Parents of DIPG patients talk about balancing making sure their children live full lives in their last few months and going all-out to fight for more time. The Downings, after spending hours combing through the scientific literature, decided to enroll Caitlin in a clinical trial headed up by Souweidane in New York City.

Caitlin was the first child to be enrolled in the trial, which is still ongoing. It is exploring the targeted delivery of a radioactive monoclonal antibody directly into the tumor through a catheter. The Downings had to make several trips between New York City and Orlando, with Caitlin eager to see her beloved “Dr. Mark.” Two weeks after she underwent surgery to embed the catheter into the tumor, Caitlin celebrated her fifth birthday dressed in a resplendently pink Hello Kitty outfit accented with fake pink hair.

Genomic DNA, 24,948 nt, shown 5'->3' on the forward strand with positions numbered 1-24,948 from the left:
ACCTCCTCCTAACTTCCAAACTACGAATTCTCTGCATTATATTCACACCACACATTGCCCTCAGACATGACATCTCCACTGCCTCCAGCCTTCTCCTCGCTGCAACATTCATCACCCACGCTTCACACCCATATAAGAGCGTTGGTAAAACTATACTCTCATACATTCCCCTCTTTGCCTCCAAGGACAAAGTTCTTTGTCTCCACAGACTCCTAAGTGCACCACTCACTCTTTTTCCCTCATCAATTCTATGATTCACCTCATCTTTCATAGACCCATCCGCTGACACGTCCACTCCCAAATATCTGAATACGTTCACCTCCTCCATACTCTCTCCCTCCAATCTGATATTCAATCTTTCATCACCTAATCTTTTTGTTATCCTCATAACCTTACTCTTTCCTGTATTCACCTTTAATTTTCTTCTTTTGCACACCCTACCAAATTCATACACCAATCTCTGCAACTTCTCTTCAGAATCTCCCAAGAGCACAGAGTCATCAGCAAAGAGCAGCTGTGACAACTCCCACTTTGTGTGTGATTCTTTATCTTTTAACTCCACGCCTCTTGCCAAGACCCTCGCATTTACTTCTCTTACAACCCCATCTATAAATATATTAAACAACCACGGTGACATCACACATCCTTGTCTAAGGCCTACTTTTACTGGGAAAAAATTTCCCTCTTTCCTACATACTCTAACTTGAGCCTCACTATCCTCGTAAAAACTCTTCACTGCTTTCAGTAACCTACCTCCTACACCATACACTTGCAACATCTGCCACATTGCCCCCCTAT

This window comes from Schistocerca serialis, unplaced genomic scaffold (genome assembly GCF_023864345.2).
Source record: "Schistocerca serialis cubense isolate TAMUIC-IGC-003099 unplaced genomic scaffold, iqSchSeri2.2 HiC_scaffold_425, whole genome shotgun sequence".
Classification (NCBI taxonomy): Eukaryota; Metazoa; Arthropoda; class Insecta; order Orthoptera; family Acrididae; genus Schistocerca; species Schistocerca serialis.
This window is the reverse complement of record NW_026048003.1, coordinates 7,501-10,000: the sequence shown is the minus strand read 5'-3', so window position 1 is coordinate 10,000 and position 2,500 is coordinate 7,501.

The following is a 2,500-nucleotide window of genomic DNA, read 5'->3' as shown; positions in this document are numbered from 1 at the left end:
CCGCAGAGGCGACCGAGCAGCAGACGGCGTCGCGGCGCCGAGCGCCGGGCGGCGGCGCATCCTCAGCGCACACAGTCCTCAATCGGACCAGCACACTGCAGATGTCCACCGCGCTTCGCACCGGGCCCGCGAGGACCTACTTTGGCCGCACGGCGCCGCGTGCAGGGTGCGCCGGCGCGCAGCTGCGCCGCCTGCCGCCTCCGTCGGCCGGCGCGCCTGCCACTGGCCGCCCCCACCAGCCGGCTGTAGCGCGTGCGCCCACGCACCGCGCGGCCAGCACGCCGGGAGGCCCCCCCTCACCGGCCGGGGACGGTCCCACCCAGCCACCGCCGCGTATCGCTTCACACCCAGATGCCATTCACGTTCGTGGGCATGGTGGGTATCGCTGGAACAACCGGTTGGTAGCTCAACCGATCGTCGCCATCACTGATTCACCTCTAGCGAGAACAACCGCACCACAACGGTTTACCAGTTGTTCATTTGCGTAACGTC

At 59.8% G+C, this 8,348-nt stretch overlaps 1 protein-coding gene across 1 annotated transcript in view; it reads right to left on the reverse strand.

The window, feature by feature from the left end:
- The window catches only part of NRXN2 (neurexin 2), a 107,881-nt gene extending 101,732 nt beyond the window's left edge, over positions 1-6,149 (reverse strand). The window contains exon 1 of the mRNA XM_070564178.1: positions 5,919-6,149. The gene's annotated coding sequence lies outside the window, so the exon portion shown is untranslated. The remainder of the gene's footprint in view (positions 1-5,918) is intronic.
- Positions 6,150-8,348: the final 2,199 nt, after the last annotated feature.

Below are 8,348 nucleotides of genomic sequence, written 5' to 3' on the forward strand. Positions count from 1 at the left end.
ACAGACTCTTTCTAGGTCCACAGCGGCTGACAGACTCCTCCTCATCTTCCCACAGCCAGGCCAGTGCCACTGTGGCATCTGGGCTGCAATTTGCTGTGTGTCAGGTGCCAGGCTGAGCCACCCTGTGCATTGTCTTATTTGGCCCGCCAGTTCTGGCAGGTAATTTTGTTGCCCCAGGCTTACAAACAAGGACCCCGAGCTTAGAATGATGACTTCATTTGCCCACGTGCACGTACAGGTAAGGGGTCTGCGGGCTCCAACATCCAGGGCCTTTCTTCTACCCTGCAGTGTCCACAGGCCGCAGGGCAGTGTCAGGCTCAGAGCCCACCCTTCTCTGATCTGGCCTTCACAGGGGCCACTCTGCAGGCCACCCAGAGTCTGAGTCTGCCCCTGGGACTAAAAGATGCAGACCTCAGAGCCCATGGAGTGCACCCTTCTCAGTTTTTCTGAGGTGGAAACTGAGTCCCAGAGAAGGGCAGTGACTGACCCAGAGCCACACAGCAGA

When Caitlin died six months later, the Downings donated Caitlin’s brain and spinal cord to Souweidane’s research group. Denise Downing, like every other parent of a child stricken with DIPG, has become a vocal advocate and supporter of more research: “I hope the outcome of doing the science is that someday, that pediatric neuro-oncologist is going to sit across from a set of parents and she’s going to hand them that first blow. She’s going to say, ‘Your child has a brain tumor.’ Those parents are going to panic,” says Downing. “But she’s not going to deliver the second blow, because she’s not going to say, ‘We don’t know how to treat that.’ Instead, she will say, ‘We know how to cure that.’”

With her voice breaking, Downing says, “I know that the day will come.”

Some foundations dedicated to DIPG research

(Author’s note: This is not a comprehensive list.)  

Experts discuss DIPG research

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Rajendrani Mukhopadhyay

Rajendrani Mukhopadhyay is the former managing editor of ASBMB Today.